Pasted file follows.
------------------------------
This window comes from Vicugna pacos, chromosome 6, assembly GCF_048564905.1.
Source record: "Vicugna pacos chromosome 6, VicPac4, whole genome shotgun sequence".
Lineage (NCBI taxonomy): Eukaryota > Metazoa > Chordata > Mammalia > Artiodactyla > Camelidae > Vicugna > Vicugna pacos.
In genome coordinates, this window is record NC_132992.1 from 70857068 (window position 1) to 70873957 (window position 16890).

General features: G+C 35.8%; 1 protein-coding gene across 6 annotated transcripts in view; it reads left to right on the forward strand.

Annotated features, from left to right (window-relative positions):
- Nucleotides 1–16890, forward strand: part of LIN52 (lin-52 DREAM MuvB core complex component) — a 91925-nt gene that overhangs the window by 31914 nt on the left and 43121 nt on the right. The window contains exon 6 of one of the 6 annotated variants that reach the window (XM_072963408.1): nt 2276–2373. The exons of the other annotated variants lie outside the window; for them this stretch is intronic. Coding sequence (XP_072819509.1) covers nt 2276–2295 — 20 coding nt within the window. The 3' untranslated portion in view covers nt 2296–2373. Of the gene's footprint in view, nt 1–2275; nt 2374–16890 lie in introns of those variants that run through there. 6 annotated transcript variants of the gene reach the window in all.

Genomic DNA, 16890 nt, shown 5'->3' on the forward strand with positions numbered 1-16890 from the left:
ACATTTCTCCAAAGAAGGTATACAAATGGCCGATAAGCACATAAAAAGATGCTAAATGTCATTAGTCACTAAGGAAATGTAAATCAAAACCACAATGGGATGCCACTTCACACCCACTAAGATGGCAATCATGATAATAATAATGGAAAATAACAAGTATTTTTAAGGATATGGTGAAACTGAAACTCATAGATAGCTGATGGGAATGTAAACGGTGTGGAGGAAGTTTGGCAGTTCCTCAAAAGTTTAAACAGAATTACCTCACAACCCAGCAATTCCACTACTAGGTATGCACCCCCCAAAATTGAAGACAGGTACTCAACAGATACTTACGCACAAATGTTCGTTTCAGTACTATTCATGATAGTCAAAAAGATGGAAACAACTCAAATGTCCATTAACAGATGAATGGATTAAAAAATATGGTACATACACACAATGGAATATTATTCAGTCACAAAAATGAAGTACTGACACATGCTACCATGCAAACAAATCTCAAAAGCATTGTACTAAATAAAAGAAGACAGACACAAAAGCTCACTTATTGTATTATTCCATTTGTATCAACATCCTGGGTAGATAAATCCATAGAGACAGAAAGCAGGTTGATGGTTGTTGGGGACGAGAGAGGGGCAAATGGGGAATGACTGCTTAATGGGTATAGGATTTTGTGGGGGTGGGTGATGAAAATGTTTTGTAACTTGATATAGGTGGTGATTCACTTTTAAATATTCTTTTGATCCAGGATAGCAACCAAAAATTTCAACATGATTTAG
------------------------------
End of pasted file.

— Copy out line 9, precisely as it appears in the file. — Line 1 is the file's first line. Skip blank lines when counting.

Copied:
ACATTTCTCCAAAGAAGGTATACAAATGGCCGATAAGCACATAAAAAGATGCTAAATGTCATTAGTCACTAAGGAAATGTAAATCAAAACCACAATGGGATGCCACTTCACACCCACTAAGATGGCAATCATGATAATAATAATGGAAAATAACAAGTATTTTTAAGGATATGGTGAAACTGAAACTCATAGATAGCTGATGGGAATGTAAACGGTGTGGAGGAAGTTTGGCAGTTCCTCAAAAGTTTAAACAGAATTACCTCACAACCCAGCAATTCCACTACTAGGTATGCACCCCCCAAAATTGAAGACAGGTACTCAACAGATACTTACGCACAAATGTTCGTTTCAGTACTATTCATGATAGTCAAAAAGATGGAAACAACTCAAATGTCCATTAACAGATGAATGGATTAAAAAATATGGTACATACACACAATGGAATATTATTCAGTCACAAAAATGAAGTACTGACACATGCTACCATGCAAACAAATCTCAAAAGCATTGTACTAAATAAAAGAAGACAGACACAAAAGCTCACTTATTGTATTATTCCATTTGTATCAACATCCTGGGTAGATAAATCCATAGAGACAGAAAGCAGGTTGATGGTTGTTGGGGACGAGAGAGGGGCAAATGGGGAATGACTGCTTAATGGGTATAGGATTTTGTGGGGGTGGGTGATGAAAATGTTTTGTAACTTGATATAGGTGGTGATTCACTTTTAAATATTCTTTTGATCCAGGATAGCAACCAAAAATTTCAACATGATTTAG